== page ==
By the Grace of God

Review by Phil Concannon @Phil_on_Film

Directed by

François Ozon

Starring

Denis Ménochet Melvil Poupaud Swann Arlaud

Anticipation.

A new François Ozon film is always something to get excited about.

Enjoyment.

Despite some pacing and structural issues, it’s very moving.

In Retrospect.

Not Ozon’s most assured piece of storytelling, but a hard film to shake.

François Ozon serves up his answer to Spotlight in this sobering study of sexual abuse in the Catholic church.

François Ozon’s career has zig-zagged in so many different directions it’s impossible to anticipate what kind of movie we’re going to get each time this prolific director returns with a new offering. His previous film, Double Lover, was wild, sexy and ludicrous, so it makes sense that he’d follow it with something more sedate, but you might be surprised at just how dry and sober By the Grace of God is.

It’s a film which explores the subject of sexual abuse in the Catholic church, detailing the very recent exposure of Father Bernard Preynat (Bernard Verley), who used his position as a scout master in the 1980s and ’90s to prey on dozens of boys. One such victim is Alexandre (Melvil Poupaud), a still-devout Catholic whose repeated pleas for justice made to Preynat’s superior Cardinal Barbarin (François Marthouret) are the focus of the film’s opening half-hour.

While Alexandre does confront his abuser – an agonising scene – the cardinal’s reluctance to meet with him means all of their correspondence takes place through letters and emails, with these epistolary exchanges being relayed in a series of voiceovers.

Ozon is usually such a nimble and imaginative storyteller, but this opening section is hard work. The back-and-forth feels dutiful and repetitive, and Ozon can’t find a way to spice it up visually, frequently settling for shots of Poupaud staring at a computer screen or looking concerned on a train as a letter is read on the soundtrack. An abrupt change of direction breathes much-needed life into the movie, when the narrative baton is suddenly handed to François (Denis Ménochet), another Preynat victim who wants to bring down the whole church in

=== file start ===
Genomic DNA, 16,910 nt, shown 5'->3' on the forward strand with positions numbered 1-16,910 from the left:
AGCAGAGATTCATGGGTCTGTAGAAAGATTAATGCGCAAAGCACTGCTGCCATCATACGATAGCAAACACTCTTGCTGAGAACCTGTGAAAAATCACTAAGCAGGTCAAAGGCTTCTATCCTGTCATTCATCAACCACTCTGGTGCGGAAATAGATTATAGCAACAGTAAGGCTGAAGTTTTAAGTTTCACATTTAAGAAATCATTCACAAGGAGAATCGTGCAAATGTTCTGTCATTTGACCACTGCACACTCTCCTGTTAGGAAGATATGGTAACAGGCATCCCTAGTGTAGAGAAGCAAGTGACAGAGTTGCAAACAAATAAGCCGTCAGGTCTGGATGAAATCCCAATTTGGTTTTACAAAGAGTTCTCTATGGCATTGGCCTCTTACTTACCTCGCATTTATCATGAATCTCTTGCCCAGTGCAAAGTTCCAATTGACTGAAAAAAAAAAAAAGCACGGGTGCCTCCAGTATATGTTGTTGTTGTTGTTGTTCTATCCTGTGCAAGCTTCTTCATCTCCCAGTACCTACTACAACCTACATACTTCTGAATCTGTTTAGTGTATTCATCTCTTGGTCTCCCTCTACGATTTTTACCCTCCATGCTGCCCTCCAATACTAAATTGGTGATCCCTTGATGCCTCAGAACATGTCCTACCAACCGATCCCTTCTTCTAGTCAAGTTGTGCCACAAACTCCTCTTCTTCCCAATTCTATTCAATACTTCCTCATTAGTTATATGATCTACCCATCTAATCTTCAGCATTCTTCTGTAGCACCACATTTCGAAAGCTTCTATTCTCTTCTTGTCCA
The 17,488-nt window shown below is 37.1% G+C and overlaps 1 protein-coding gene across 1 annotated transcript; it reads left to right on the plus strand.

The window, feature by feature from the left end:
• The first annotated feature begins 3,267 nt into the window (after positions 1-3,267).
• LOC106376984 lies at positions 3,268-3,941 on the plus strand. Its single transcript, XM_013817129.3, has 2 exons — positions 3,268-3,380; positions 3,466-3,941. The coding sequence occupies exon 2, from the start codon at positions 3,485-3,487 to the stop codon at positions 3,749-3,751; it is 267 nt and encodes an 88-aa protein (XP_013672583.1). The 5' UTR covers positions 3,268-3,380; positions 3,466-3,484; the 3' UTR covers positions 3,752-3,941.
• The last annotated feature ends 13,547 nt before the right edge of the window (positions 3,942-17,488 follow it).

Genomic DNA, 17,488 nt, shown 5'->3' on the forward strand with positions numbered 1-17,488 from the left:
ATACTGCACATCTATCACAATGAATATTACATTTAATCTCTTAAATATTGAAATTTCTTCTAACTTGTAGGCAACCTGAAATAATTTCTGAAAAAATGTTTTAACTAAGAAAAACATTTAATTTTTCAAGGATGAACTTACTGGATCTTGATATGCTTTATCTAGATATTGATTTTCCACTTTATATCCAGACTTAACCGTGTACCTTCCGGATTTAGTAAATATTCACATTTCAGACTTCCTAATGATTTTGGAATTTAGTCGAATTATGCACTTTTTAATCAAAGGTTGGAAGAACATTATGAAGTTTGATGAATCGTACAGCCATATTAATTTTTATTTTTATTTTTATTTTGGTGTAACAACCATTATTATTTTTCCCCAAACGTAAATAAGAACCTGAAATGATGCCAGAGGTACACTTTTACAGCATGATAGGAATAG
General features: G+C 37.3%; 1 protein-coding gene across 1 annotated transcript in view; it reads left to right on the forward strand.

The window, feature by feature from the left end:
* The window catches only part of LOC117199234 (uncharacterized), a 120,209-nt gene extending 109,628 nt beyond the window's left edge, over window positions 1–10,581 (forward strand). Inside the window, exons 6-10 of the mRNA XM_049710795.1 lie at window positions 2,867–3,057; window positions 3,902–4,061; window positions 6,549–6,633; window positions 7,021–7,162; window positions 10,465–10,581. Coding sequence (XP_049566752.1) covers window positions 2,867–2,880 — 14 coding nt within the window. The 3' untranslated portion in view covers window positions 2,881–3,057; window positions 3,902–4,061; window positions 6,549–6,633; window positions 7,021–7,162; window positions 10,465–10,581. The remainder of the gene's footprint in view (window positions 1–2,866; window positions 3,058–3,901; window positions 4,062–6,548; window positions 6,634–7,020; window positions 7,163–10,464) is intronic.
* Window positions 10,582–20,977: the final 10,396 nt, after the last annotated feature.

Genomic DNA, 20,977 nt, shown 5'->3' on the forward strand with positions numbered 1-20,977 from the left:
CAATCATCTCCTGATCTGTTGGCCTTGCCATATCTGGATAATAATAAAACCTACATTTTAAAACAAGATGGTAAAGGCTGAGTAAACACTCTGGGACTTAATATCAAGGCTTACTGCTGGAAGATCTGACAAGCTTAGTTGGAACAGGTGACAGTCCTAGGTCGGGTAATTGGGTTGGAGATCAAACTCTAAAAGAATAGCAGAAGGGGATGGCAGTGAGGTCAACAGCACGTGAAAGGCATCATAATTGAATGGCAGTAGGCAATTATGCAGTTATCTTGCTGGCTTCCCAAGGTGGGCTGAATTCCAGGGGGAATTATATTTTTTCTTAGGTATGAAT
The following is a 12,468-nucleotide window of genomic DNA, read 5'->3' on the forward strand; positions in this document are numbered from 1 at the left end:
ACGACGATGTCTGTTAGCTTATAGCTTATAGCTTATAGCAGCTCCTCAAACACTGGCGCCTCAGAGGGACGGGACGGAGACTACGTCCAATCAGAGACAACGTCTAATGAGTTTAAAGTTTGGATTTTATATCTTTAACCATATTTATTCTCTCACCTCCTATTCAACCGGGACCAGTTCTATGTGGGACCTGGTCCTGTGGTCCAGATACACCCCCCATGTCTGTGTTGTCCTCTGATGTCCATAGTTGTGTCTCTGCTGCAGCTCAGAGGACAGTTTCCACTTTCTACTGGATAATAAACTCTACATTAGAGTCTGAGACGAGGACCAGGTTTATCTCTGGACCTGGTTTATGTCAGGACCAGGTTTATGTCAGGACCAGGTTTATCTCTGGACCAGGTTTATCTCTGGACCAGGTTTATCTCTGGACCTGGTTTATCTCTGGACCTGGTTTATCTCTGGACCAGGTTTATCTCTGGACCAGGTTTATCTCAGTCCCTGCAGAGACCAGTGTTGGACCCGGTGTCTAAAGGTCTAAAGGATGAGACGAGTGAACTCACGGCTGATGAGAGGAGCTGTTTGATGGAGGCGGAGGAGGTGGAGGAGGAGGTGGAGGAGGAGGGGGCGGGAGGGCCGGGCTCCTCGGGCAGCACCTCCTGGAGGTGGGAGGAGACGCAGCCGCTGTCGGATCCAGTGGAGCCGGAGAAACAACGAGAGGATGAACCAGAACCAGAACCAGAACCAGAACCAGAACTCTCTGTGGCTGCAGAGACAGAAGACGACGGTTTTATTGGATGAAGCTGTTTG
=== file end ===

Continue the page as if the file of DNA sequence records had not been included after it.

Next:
a media blitz (his misguided suggestion of a protest in the skies above the Vatican is a rare moment of levity).

The forthright spirit François brings to the film is invigorating after spending so much time with the more circumspect Alexandre, and another fresh perspective is introduced with Emmanuel (Swann Arlaud), whose unhappy life and damaged body is an all too visible legacy of Preynat’s abuse.

Each of these men has coped with their abuse to different degrees, each of them has their own relationship with God, and each of them is searching for something unique from this process. The most potent scenes in By the Grace of God examine the myriad ways that abuse can mark a person’s life and distort their relationships with their family and others, and while this film doesn’t play to many of Ozon’s strengths, it does display his often undervalued gifts as a sensitive and intelligent dramatist. The second hour is full of understated but deeply moving moments, and the acting is exceptional across the board.

The template for By the Grace of God is obviously Tom McCarthy’s Spotlight, with Ozon even hanging a poster for that Oscar-winner in the background of one scene. Ozon’s film doesn’t have the investigative narrative thrust of Spotlight, however, and it lacks any climactic sense of victory; Barbarin was convicted of failing to report child abuse weeks after the film’s Berlin premiere, while Preynat was defrocked this summer. In any case, perhaps such a lack of conclusiveness is appropriate. This is a film about the victims of abuse and, as By the Grace of God makes clear, for many victims this is a story that has no end.

Published 25 Oct 2019

Tags: François Ozon

Anticipation.

A new François Ozon film is always something to get excited about.

Enjoyment.

Despite some pacing and structural issues, it’s very moving.

In Retrospect.

Not Ozon’s most assured piece of storytelling, but a hard film to shake.

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